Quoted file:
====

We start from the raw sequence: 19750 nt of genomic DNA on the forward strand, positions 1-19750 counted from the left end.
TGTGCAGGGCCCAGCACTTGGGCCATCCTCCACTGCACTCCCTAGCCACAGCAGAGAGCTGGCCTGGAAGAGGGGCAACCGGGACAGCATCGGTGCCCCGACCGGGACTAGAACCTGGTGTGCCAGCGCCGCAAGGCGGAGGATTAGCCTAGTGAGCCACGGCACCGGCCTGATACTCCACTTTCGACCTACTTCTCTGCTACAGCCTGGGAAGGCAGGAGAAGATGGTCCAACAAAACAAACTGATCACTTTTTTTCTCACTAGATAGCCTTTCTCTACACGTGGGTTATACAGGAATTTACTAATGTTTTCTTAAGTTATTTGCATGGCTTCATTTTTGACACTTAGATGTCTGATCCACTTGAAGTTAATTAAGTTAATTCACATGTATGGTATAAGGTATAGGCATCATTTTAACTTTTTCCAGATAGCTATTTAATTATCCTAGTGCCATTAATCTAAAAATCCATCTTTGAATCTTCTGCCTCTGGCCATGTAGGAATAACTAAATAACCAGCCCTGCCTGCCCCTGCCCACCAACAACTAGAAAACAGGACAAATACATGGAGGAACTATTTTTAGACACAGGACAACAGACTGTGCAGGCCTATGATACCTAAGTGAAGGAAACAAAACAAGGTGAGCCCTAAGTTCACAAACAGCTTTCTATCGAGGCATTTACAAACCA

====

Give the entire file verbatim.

We start from the raw sequence: 19750 nt of genomic DNA on the forward strand, positions 1-19750 counted from the left end.
TGTGCAGGGCCCAGCACTTGGGCCATCCTCCACTGCACTCCCTAGCCACAGCAGAGAGCTGGCCTGGAAGAGGGGCAACCGGGACAGCATCGGTGCCCCGACCGGGACTAGAACCTGGTGTGCCAGCGCCGCAAGGCGGAGGATTAGCCTAGTGAGCCACGGCACCGGCCTGATACTCCACTTTCGACCTACTTCTCTGCTACAGCCTGGGAAGGCAGGAGAAGATGGTCCAACAAAACAAACTGATCACTTTTTTTCTCACTAGATAGCCTTTCTCTACACGTGGGTTATACAGGAATTTACTAATGTTTTCTTAAGTTATTTGCATGGCTTCATTTTTGACACTTAGATGTCTGATCCACTTGAAGTTAATTAAGTTAATTCACATGTATGGTATAAGGTATAGGCATCATTTTAACTTTTTCCAGATAGCTATTTAATTATCCTAGTGCCATTAATCTAAAAATCCATCTTTGAATCTTCTGCCTCTGGCCATGTAGGAATAACTAAATAACCAGCCCTGCCTGCCCCTGCCCACCAACAACTAGAAAACAGGACAAATACATGGAGGAACTATTTTTAGACACAGGACAACAGACTGTGCAGGCCTATGATACCTAAGTGAAGGAAACAAAACAAGGTGAGCCCTAAGTTCACAAACAGCTTTCTATCGAGGCATTTACAAACCA